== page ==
Race and Place in Early American Writing|
Spring 2016 not offered
As the age of the Middle Passage took shape and the rendition of Africans to the New World intensified, memory became one of the most invaluable and provocative tools with which enslaved and forcibly relocated people could achieve self-preservation, maintain their humanity, and negotiate the unpredictable and disorienting world of North America. The writings of early America that attend to matters of race and place shed light on the power of genre, the influence of piety and religiosity. We will think together about the evocative connections between memory and place as we work with primary documents generated by and about people of African descent in 18th-century America. We also will attend to African American literary production from the 18th century through the 1850s that insistently links narratives of race and place to the deployments of literary forms. Finally, we will consider the rich intertextuality in these works that locates African American writing in the larger American, African, and Western literary traditions.
||Gen Ed Area Dept:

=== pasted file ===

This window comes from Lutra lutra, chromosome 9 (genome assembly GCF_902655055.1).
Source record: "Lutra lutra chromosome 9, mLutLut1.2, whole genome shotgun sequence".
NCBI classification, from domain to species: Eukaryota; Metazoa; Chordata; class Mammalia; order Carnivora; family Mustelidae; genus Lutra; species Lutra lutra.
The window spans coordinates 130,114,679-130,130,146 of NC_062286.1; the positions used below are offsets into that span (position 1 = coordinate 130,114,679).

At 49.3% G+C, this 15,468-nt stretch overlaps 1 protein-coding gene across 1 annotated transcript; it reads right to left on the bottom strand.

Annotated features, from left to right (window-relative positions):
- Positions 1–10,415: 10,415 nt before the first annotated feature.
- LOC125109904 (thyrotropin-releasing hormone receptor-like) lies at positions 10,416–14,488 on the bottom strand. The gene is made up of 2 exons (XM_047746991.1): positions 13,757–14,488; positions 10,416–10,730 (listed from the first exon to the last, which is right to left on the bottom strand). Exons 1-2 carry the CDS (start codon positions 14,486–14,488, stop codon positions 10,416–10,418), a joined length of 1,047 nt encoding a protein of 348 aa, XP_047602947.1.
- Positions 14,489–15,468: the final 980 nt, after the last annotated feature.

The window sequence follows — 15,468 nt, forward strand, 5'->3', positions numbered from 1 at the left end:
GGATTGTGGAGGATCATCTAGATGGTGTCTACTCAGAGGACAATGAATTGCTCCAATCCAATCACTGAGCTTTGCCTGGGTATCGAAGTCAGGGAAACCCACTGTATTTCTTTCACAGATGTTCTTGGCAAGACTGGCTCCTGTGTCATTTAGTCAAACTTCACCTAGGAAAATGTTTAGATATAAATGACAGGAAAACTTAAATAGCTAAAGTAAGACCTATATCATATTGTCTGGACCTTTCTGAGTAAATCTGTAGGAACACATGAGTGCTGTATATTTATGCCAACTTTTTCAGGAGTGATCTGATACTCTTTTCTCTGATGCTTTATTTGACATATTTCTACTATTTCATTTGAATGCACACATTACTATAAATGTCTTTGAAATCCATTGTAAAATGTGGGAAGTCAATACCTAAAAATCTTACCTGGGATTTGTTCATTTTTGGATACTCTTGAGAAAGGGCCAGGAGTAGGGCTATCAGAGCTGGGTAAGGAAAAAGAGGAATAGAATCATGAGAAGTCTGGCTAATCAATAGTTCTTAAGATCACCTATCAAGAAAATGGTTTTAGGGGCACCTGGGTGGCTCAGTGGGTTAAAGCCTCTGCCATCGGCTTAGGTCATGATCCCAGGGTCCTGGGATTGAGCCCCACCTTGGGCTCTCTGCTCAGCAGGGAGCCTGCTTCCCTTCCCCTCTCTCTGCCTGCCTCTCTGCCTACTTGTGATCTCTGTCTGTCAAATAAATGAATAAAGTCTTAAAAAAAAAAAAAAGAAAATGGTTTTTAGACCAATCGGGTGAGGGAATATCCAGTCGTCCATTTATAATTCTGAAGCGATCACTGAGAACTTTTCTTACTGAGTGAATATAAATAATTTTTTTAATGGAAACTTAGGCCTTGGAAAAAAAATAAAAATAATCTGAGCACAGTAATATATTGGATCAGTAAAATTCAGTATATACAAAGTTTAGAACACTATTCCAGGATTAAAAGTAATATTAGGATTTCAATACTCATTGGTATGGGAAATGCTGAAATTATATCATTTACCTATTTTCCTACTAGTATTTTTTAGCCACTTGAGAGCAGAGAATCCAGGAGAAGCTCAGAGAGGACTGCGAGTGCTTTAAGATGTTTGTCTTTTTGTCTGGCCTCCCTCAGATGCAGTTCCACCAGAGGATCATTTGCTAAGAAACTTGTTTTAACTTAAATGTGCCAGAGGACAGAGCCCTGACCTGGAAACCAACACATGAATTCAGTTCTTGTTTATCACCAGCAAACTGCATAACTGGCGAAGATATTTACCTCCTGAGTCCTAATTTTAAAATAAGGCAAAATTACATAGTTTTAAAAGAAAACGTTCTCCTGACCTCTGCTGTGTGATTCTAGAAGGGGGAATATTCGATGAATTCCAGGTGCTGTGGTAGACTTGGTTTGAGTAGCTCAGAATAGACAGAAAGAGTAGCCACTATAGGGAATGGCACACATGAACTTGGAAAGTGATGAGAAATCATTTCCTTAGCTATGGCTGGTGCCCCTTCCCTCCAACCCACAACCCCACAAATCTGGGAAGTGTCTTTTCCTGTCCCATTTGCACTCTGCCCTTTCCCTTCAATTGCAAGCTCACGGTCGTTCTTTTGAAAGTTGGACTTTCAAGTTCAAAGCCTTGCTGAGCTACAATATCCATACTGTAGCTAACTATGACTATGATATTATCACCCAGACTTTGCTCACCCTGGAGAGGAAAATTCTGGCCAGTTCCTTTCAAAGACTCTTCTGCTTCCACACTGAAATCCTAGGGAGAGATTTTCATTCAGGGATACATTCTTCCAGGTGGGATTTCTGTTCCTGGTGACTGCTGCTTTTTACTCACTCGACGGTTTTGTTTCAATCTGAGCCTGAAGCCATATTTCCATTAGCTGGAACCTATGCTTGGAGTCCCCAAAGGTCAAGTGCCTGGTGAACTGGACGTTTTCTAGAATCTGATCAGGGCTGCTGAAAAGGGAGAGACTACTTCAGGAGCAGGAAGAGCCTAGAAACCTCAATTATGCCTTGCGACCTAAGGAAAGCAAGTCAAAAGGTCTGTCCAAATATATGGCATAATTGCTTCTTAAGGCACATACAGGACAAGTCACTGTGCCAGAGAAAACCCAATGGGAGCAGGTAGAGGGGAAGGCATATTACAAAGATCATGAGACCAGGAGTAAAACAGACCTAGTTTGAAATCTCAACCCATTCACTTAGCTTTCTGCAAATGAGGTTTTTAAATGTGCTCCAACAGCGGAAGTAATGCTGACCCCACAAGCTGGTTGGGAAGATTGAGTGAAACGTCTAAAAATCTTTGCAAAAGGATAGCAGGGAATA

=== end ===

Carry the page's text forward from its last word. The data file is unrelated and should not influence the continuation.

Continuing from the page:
|Course Format: Lecture / Discussion||Grading Mode: Graded|
||Fulfills a Major Requirement for: (ENGL-Literature)
Octavia Butler, WILD SEED
Jupiter Hammon, SELECTED POEMS
Briton Hammon, NARRATIVE OF THE UNCOMMON SUFFERINGS, AND SURPRIZING DELIVERANCE OF BRITON HAMMON
Lawrence Hill, SOMEONE KNOWS MY NAME
Pauline Hopkins, CONTENDING FORCES
John Marrant, A NARRATIVE OF THE LORD'S WONDERFUL DEALINGS WITH JOHN MARRANT
Marilyn Nelson, FORTUNE'S BONES
Marilyn Nelson, THE FREEDOM BUSINESS: INCLUDING A NARRATIVE OF THE LIFE AND ADVENTURES OF VENTURE, A NATIVE OF AFRICA
Samuel Sewall, THE SELLLING OF JOSEPH
Venture Smith, A NARRATIVE OF THE LIFE AND ADVENTURES OF VENTURE, A NATIVE OF AFRICA
Maria Stewart, ESSAYS
Phillis Wheatley, COLLECTED POEMS AND LETTERS
Harriet Wilson, OUR NIG
|Examinations and Assignments: |
Weekly Reading Responses, two 5-7 page essays, and 1 10-15 final paper
|Additional Requirements and/or Comments: |
This course fulfills the Literatures of Difference requirement and contributes to the American Literature and Race & Ethnicity concentrations of the English major.
This section is part of the Spring Intensive pilot program. Students who enroll in the program will take courses during spring 2016 one at a time, each during a three-week time period. The specific meeting dates for this section is TBA. Times will be arranged with the instructor.
Students interested in the program should contact Lisa Dierker, firstname.lastname@example.org. Selected students will be notified directly and will not need to participate in the pre-registration system.
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